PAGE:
When they left the restaurant it was dark, but there was a full moon. They walked south, heading for her mother's house in Pimlico, where Hermia was going to spend the night. As they were crossing St. James's Park the moon went behind a cloud, and Digby turned to her and kissed her.

She could not help admiring the swift sureness of his moves. His lips were on hers before she could turn away. With a strong hand he pulled her body to his, and her breasts pressed against his chest. She knew she should be indignant, but to her consternation she found herself responding. She suddenly remembered what it was like to feel a man's hard body and hot skin, and in a rush of desire she opened her mouth to him.

They kissed hungrily for a minute, then his hand went to her breast, and that broke the spell. She was too old and respectable to be groped in a park. She broke the clinch.

The thought of taking him home crossed her mind. She imagined the pained disapproval of Mags and Bets, and the picture made her laugh.

"What is it?" he said.

She saw that he looked hurt. He probably imagined her laughter had to do with his disability. I must remember how vulnerable he is to mockery, she thought. She hastened to explain. "My mother is a widow who lives with a middle-aged spinster. I just thought how they would react if I told them I wanted to bring a man home for the night."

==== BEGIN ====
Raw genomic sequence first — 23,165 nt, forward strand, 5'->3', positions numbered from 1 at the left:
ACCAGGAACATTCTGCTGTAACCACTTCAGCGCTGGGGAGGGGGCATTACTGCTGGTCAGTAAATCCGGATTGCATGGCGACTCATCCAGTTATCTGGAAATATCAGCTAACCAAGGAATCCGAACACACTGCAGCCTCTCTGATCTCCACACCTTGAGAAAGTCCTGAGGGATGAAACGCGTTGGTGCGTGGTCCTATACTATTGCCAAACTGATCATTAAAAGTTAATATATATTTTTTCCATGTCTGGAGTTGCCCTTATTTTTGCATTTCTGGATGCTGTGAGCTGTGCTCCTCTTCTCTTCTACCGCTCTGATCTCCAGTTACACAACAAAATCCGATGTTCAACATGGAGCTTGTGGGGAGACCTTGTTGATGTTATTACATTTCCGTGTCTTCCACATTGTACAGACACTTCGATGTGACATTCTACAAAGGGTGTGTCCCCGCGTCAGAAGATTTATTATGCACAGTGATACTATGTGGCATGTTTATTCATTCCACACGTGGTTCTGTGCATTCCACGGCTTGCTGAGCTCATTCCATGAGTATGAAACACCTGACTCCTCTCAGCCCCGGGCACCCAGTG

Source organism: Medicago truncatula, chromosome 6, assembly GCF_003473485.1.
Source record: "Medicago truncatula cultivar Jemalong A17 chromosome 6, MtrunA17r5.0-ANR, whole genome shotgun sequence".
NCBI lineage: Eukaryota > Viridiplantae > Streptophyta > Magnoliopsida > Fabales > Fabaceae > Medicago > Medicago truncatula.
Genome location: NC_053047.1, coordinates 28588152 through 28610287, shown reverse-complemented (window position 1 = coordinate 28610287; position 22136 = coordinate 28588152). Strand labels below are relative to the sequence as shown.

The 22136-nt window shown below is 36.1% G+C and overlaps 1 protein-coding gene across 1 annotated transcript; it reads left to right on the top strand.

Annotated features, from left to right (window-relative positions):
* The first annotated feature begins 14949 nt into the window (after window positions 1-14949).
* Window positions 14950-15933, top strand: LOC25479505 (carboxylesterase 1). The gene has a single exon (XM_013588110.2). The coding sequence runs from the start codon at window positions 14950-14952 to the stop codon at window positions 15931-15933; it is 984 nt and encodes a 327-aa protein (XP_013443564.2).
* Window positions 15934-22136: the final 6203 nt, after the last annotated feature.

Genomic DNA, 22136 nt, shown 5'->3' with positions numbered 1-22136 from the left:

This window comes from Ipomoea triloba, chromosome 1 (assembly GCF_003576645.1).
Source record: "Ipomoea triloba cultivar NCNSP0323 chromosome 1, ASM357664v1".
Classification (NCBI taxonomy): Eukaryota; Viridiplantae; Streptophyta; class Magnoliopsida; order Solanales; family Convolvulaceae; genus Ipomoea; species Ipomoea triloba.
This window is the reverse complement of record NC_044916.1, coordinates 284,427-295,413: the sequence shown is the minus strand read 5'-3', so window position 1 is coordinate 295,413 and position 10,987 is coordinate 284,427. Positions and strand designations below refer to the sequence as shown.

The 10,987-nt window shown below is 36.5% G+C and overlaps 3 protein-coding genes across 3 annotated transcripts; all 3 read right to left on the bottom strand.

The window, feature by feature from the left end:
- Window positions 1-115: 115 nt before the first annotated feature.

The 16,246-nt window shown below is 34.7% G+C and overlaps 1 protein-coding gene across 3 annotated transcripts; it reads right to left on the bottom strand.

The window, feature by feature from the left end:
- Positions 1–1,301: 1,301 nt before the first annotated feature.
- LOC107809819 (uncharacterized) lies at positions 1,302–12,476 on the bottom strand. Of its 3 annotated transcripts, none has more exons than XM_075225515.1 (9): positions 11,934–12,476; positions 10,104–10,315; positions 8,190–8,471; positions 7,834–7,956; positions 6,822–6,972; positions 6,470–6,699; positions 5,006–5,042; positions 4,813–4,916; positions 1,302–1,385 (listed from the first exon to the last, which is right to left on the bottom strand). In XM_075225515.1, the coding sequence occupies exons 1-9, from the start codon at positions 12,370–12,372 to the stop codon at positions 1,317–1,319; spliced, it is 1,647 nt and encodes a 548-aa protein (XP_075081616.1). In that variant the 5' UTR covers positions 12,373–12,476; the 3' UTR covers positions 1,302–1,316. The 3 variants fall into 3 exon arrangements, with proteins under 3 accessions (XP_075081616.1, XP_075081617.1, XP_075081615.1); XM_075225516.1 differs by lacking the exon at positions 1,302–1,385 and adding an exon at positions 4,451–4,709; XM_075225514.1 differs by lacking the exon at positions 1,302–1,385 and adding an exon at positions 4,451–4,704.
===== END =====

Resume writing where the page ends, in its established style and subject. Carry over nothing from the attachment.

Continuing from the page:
The hurt look went away. "I like your thinking," he said, and he tried to kiss her again.

She was tempted, but thought of Arne, and put a resisting hand on Digby's chest. "No more," she said firmly. "Walk me home."

They left the park. The momentary euphoria faded, and she began to feel troubled. How could she enjoy kissing Digby when she loved Arne? As they passed Big Ben and Westminster Abbey, an air-raid warning put all such thoughts out of her mind.

Digby said, "Do you want to find a shelter?"

Many Londoners no longer took cover during air raids. Fed up with sleepless nights, some had decided it was worth risking the bombs. Others had become fatalistic, saying that a bomb either had your number on it or not, and there was nothing you could do either way. Hermia was not quite so blase, but on the other hand she had no intention of spending the night in an air-raid shelter with the amorous Digby. She nervously twisted the engagement ring on her left hand. "We're only a few minutes away," she replied. "Do you mind if we keep going?"

"I may be forced to spend the night at your mother's house after all."

"At least I'll be chaperoned."